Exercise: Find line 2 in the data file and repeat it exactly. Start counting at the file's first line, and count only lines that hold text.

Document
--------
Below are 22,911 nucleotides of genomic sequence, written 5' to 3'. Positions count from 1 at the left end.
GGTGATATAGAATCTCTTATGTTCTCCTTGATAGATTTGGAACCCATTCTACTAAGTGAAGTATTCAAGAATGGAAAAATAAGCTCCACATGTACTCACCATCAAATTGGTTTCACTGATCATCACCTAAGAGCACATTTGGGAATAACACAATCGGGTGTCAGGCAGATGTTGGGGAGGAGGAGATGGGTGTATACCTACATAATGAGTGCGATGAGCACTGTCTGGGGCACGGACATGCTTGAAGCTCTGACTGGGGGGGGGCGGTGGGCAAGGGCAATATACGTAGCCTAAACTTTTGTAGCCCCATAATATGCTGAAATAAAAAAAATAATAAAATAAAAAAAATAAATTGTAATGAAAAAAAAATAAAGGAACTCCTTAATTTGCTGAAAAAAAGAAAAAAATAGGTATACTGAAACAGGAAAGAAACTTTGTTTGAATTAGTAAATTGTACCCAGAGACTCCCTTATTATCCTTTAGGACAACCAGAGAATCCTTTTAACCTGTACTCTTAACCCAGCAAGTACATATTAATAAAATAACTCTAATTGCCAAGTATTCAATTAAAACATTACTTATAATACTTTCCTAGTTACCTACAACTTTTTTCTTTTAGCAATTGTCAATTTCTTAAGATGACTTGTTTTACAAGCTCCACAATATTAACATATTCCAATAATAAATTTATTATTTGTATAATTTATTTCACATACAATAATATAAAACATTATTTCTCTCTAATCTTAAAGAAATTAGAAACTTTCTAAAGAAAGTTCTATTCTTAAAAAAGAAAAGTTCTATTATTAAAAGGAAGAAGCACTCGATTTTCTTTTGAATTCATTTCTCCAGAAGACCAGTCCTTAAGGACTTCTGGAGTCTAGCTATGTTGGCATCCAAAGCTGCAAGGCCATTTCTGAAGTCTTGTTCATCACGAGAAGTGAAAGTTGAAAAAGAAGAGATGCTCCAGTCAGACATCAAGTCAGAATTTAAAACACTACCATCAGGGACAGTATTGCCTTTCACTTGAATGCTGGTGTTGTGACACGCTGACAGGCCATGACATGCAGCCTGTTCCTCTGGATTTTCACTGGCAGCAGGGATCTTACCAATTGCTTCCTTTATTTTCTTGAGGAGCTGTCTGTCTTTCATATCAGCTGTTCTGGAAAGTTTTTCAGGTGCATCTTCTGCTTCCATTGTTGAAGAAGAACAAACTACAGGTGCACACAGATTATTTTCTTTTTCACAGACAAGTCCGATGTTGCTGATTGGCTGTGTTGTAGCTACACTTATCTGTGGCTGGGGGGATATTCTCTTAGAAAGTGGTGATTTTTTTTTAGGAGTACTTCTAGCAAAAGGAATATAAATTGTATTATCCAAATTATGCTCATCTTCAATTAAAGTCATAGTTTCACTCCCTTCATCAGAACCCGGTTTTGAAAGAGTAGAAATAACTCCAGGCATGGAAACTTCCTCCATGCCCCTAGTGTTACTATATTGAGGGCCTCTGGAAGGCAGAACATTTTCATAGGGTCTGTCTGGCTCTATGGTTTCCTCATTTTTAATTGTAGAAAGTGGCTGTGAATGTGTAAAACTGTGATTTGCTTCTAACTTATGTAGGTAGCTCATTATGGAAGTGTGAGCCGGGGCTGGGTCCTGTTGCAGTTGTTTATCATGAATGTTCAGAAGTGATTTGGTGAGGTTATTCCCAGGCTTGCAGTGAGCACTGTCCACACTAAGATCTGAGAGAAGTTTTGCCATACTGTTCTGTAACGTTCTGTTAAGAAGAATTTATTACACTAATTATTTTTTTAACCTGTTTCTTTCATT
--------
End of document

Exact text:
GGTGATATAGAATCTCTTATGTTCTCCTTGATAGATTTGGAACCCATTCTACTAAGTGAAGTATTCAAGAATGGAAAAATAAGCTCCACATGTACTCACCATCAAATTGGTTTCACTGATCATCACCTAAGAGCACATTTGGGAATAACACAATCGGGTGTCAGGCAGATGTTGGGGAGGAGGAGATGGGTGTATACCTACATAATGAGTGCGATGAGCACTGTCTGGGGCACGGACATGCTTGAAGCTCTGACTGGGGGGGGGCGGTGGGCAAGGGCAATATACGTAGCCTAAACTTTTGTAGCCCCATAATATGCTGAAATAAAAAAAATAATAAAATAAAAAAAATAAATTGTAATGAAAAAAAAATAAAGGAACTCCTTAATTTGCTGAAAAAAAGAAAAAAATAGGTATACTGAAACAGGAAAGAAACTTTGTTTGAATTAGTAAATTGTACCCAGAGACTCCCTTATTATCCTTTAGGACAACCAGAGAATCCTTTTAACCTGTACTCTTAACCCAGCAAGTACATATTAATAAAATAACTCTAATTGCCAAGTATTCAATTAAAACATTACTTATAATACTTTCCTAGTTACCTACAACTTTTTTCTTTTAGCAATTGTCAATTTCTTAAGATGACTTGTTTTACAAGCTCCACAATATTAACATATTCCAATAATAAATTTATTATTTGTATAATTTATTTCACATACAATAATATAAAACATTATTTCTCTCTAATCTTAAAGAAATTAGAAACTTTCTAAAGAAAGTTCTATTCTTAAAAAAGAAAAGTTCTATTATTAAAAGGAAGAAGCACTCGATTTTCTTTTGAATTCATTTCTCCAGAAGACCAGTCCTTAAGGACTTCTGGAGTCTAGCTATGTTGGCATCCAAAGCTGCAAGGCCATTTCTGAAGTCTTGTTCATCACGAGAAGTGAAAGTTGAAAAAGAAGAGATGCTCCAGTCAGACATCAAGTCAGAATTTAAAACACTACCATCAGGGACAGTATTGCCTTTCACTTGAATGCTGGTGTTGTGACACGCTGACAGGCCATGACATGCAGCCTGTTCCTCTGGATTTTCACTGGCAGCAGGGATCTTACCAATTGCTTCCTTTATTTTCTTGAGGAGCTGTCTGTCTTTCATATCAGCTGTTCTGGAAAGTTTTTCAGGTGCATCTTCTGCTTCCATTGTTGAAGAAGAACAAACTACAGGTGCACACAGATTATTTTCTTTTTCACAGACAAGTCCGATGTTGCTGATTGGCTGTGTTGTAGCTACACTTATCTGTGGCTGGGGGGATATTCTCTTAGAAAGTGGTGATTTTTTTTTAGGAGTACTTCTAGCAAAAGGAATATAAATTGTATTATCCAAATTATGCTCATCTTCAATTAAAGTCATAGTTTCACTCCCTTCATCAGAACCCGGTTTTGAAAGAGTAGAAATAACTCCAGGCATGGAAACTTCCTCCATGCCCCTAGTGTTACTATATTGAGGGCCTCTGGAAGGCAGAACATTTTCATAGGGTCTGTCTGGCTCTATGGTTTCCTCATTTTTAATTGTAGAAAGTGGCTGTGAATGTGTAAAACTGTGATTTGCTTCTAACTTATGTAGGTAGCTCATTATGGAAGTGTGAGCCGGGGCTGGGTCCTGTTGCAGTTGTTTATCATGAATGTTCAGAAGTGATTTGGTGAGGTTATTCCCAGGCTTGCAGTGAGCACTGTCCACACTAAGATCTGAGAGAAGTTTTGCCATACTGTTCTGTAACGTTCTGTTAAGAAGAATTTATTACACTAATTATTTTTTTAACCTGTTTCTTTCATT